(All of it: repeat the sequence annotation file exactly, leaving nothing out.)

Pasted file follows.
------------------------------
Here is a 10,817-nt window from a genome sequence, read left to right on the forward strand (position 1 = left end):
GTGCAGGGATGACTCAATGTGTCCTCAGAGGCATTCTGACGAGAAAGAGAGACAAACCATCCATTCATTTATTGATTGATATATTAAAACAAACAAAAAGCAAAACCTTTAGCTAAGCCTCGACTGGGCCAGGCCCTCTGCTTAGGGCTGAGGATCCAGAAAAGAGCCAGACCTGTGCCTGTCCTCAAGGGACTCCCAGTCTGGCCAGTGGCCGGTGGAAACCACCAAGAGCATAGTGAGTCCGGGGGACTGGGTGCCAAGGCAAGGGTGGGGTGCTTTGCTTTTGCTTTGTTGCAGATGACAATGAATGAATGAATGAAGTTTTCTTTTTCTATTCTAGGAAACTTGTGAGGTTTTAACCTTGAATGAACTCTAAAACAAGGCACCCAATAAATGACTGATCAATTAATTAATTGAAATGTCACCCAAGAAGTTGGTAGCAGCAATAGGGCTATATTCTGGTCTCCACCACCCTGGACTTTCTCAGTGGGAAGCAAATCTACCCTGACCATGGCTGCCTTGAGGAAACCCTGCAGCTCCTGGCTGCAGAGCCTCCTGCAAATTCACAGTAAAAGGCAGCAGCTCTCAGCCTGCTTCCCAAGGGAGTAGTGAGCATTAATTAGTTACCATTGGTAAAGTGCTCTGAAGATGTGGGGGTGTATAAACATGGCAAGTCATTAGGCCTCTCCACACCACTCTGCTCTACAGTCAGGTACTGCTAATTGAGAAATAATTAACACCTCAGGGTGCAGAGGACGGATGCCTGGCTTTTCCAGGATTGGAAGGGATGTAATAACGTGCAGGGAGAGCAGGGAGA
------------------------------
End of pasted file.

Here is a 10,817-nt window from a genome sequence, read left to right on the forward strand (position 1 = left end):
GTGCAGGGATGACTCAATGTGTCCTCAGAGGCATTCTGACGAGAAAGAGAGACAAACCATCCATTCATTTATTGATTGATATATTAAAACAAACAAAAAGCAAAACCTTTAGCTAAGCCTCGACTGGGCCAGGCCCTCTGCTTAGGGCTGAGGATCCAGAAAAGAGCCAGACCTGTGCCTGTCCTCAAGGGACTCCCAGTCTGGCCAGTGGCCGGTGGAAACCACCAAGAGCATAGTGAGTCCGGGGGACTGGGTGCCAAGGCAAGGGTGGGGTGCTTTGCTTTTGCTTTGTTGCAGATGACAATGAATGAATGAATGAAGTTTTCTTTTTCTATTCTAGGAAACTTGTGAGGTTTTAACCTTGAATGAACTCTAAAACAAGGCACCCAATAAATGACTGATCAATTAATTAATTGAAATGTCACCCAAGAAGTTGGTAGCAGCAATAGGGCTATATTCTGGTCTCCACCACCCTGGACTTTCTCAGTGGGAAGCAAATCTACCCTGACCATGGCTGCCTTGAGGAAACCCTGCAGCTCCTGGCTGCAGAGCCTCCTGCAAATTCACAGTAAAAGGCAGCAGCTCTCAGCCTGCTTCCCAAGGGAGTAGTGAGCATTAATTAGTTACCATTGGTAAAGTGCTCTGAAGATGTGGGGGTGTATAAACATGGCAAGTCATTAGGCCTCTCCACACCACTCTGCTCTACAGTCAGGTACTGCTAATTGAGAAATAATTAACACCTCAGGGTGCAGAGGACGGATGCCTGGCTTTTCCAGGATTGGAAGGGATGTAATAACGTGCAGGGAGAGCAGGGAGA